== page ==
Posted by: Emily | November 21, 2008

ACRL vs. local standards

Here’s a quick something that keeps sort of creeping into my brain lately as I self-assess following this first semester at a new school: Why do our information literacy classes seek to align with ACRL information literacy standards rather than with the research standards that exist locally, embedded within our English composition curriculum?

Like most places I bet, the documentation related to our IL classes all links specifically to ACRL standards. But in the class I’m taking in our writing and rhetoric masters program this semester, we’ve been looking closely at the outcomes specific to our stepped English curriculum: English 13 has information literacy requirements (they’re not labeled that, but that’s what they are) that are building blocks for outcomes in English 14, English 16, and so on. I wonder if in focusing on outcomes mandated by ACRL, an organization external to the university and probably invisible to most of our teaching faculty, we’re missing a chance to embed ourselves in the curriculum by tracking IL outcomes more directly to the competency standards that structure our specific academic program. In other words, am I working very hard to navigate a boat on Lake Michigan when all the rest are scaling Mount Ranier? In which case I should probably exchange my paddles for crampons and get climbing?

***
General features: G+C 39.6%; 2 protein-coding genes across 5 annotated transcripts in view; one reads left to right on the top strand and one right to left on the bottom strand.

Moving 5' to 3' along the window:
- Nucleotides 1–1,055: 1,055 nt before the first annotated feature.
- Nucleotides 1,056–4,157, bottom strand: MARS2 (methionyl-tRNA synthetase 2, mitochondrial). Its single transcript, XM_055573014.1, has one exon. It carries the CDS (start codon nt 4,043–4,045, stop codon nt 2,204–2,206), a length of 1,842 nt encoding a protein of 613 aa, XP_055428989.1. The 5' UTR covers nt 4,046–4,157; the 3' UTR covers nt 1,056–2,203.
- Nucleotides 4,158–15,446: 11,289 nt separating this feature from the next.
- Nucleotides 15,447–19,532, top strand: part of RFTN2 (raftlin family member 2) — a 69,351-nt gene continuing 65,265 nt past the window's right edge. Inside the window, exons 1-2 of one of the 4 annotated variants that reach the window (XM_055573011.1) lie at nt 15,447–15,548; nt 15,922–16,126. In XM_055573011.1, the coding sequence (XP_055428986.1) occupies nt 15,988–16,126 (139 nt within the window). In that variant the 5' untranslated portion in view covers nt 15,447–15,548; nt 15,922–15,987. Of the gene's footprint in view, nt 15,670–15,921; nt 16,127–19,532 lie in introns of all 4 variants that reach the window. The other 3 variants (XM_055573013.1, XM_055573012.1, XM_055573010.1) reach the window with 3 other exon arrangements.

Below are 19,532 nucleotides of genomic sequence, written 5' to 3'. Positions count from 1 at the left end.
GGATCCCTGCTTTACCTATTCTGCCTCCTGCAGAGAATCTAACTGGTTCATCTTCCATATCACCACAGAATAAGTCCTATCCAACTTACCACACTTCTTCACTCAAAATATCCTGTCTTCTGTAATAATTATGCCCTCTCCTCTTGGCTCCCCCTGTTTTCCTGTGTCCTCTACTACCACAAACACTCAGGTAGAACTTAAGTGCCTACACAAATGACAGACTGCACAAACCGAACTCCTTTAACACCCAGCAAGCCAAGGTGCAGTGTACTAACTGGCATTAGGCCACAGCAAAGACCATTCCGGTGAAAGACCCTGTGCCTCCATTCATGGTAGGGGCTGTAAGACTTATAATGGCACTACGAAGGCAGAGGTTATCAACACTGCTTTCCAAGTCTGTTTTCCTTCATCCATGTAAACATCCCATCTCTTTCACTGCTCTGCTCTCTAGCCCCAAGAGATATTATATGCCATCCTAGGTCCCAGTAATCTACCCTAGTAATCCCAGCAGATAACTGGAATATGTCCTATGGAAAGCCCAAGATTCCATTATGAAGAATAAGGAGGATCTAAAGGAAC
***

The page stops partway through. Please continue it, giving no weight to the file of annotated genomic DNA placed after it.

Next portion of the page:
Does anybody out there link their IL curriculum to local standards in addition to or instead of the ACRL requirements? Why or why not?

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